Ian (& others) - article re PEM, anaerobic threshold & exercise

Discussion in 'Fibromyalgia Main Forum' started by mbofov, Nov 21, 2013.

  1. mbofov

    mbofov Active Member

    Here's an extremely interesting article from the CFIDS Association of America about post-exertional malaise, how it happens and some methods of coping: http://www.cfids.org/cfidslink/2010/100604.asp

    I think this is the crucial difference between FM and CFS - how we respond to exercise. According to the article, people with CFS have a much lower anaerobic threshold than others, which greatly lessens their tolerance for exercise and causes the severe post-exertion exhaustion after rather minimal exertion. If a person with CFS doesn't understand this basic physiology, they will be pushed to exercise when they shouldn't.

    The article talks about "safe" methods of exercising but they are really quite limited, given the constraints of CFS. And it mentions the difficulty of "exercising" separately from basic functions needed to survive, how for CFS, all exertion (washing one's hair, doing the dishes, reading, etc.) is exercise.

    Anyways, the article made me feel better, to finally begin to understand what happens and how it happens when I crash. I didn't realize I was carrying a load of self-imposed guilt for not being able to do more.

  2. Soul*

    Soul* Well-Known Member

    Mary I remember reading about that too. I did get a heartrate monitor back then but it just gives too much pressure to wear all day for me. I put in a treshold and stopped every time the alarm went of to make sure I wouldn't get over it. Have used it for a few weeks but even just wearing a cardigan with a zipper upsets the nerve system so the heart rate monitor has been to strainous to wear. Still it does make sense and I have learned to pace better.
  3. mbofov

    mbofov Active Member

    That makes sense, Soul. Also, the idea of doing something for 2 minutes and then resting, I can't live my life that way. But I do think the monitor could provide useful information, although I can see how it could be difficult to wear it all the time (and probably irritating too to keep hearing the alarm go off!)

    My problem would be how to determine my anaerobic threshold. It sounds like if you don't have a stress test done, you just guess what it is?

    But an explanation of crashing - how it happens - is just fascinating to me because I have wondered for so long what the heck happens, when I'll be feeling good, but if I don't stop what I'm doing even if I still have more energy (or feel like I do), I'm in big trouble. And no one I know can comprehend it. My family is nice to me, I'm lucky that way, but no one understands what happens to me. So now I have some sort of explanation and I really like having that!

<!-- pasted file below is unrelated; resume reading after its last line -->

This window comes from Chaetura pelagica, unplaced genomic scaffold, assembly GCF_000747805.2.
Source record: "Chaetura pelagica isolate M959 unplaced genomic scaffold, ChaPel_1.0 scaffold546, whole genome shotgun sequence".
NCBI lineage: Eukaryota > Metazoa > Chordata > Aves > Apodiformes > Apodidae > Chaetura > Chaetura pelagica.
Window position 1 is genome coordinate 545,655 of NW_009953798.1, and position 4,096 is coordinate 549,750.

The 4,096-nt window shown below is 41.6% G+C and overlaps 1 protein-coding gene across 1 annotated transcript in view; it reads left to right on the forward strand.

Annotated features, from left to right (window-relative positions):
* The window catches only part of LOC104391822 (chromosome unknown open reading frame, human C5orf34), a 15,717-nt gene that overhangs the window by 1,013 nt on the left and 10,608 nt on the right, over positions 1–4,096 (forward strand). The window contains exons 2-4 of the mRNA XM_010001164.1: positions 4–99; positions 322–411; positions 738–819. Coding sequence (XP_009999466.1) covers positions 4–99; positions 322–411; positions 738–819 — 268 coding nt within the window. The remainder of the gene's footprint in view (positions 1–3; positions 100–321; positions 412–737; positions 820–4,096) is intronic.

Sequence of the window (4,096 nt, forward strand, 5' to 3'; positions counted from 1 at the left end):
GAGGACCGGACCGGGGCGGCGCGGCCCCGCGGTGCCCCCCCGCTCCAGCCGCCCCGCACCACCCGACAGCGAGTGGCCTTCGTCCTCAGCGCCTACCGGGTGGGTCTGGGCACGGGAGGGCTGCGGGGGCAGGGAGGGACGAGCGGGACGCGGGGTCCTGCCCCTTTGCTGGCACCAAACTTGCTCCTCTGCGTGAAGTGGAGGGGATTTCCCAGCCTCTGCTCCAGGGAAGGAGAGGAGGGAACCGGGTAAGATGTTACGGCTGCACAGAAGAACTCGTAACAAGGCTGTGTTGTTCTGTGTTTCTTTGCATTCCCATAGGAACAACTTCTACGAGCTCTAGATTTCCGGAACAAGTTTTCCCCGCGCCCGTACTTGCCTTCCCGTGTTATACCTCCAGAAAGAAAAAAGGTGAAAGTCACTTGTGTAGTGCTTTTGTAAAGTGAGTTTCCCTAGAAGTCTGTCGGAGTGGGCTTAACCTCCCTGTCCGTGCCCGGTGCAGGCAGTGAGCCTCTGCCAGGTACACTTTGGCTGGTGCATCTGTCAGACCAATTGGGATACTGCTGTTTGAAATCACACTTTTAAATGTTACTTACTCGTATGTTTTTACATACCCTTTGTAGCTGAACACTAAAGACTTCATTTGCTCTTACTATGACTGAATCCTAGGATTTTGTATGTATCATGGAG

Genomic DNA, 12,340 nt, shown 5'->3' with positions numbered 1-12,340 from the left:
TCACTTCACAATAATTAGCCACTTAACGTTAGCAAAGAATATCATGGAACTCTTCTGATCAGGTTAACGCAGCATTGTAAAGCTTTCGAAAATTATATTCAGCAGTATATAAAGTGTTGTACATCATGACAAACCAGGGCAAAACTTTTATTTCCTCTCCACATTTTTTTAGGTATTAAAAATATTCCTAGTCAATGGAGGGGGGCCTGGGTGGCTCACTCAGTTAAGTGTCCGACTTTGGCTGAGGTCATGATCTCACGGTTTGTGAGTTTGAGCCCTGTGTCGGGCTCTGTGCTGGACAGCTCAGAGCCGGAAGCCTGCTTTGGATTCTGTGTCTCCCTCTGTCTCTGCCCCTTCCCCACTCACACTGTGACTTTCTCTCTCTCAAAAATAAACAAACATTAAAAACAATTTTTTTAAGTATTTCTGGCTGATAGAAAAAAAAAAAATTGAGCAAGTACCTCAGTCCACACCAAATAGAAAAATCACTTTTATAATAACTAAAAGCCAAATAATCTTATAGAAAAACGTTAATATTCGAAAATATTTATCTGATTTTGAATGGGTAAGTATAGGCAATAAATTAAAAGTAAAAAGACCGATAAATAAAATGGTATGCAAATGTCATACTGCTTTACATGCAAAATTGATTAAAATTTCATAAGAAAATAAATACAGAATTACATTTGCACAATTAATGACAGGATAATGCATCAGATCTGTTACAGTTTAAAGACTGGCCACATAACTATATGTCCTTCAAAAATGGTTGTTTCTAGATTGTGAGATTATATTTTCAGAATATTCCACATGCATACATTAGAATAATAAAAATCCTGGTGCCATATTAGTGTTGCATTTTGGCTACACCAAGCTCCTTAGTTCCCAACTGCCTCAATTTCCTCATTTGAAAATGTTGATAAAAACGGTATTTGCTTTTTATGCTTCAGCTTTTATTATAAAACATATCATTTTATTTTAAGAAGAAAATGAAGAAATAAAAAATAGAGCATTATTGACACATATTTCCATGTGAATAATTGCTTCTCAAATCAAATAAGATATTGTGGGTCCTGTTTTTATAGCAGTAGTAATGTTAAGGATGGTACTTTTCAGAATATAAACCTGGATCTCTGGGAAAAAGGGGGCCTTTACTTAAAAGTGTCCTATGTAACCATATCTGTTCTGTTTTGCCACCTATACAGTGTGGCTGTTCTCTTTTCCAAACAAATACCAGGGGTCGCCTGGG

4. TigerLilea

    TigerLilea Active Member

    I push myself until I crash and then I start over again once I regain my energy. I've tried the pacing, and, like you, Mary, it doesn't work for me. I've tried doing total rest at the suggestion of my doctor, however, after four months I couldn't think anymore from so much enforced rest so my doctor told me to scrap that idea. Life is too short to waste so I just push and crash, push and crash, and will continue to do so until there is a cure, or at least something to help with symptom relief.
  5. IanH

    IanH Active Member

    I do not have any problem with Jennifer Spotila's article, it has been around for while. It is good advice.

    I have the following comments about your comparison to FM. Fibromyalgia is a set of symptoms, as is CFS. The overlap between the two "concepts" is great and to compare the two "distinctly" is not possible despite the fact that some scientists try to, they create differences dependent on their biased experimentation. Also the diagnostics of the two is poor to say the least. There are many families whose members have diagnoses of both within the immediate family. All the members of the families have an underlying disease which expresses itself in different ways depending on the individuals genetic makeup and their life history. Some get a body wide painful, stiffening and fatiguing syndrome others get a fatiguing syndrome initiated by over-exertion others get the most severe nauseating and fatiguing syndrome on exposure to environmental toxins AND some get a mixture of all this. Of course within each of these concepts there are many other symptoms and recently clearer signs but signs/physiology which shows a difference is based on poor experimental constructs. To add to that some people are possibly miss diagnosed especially in Britain.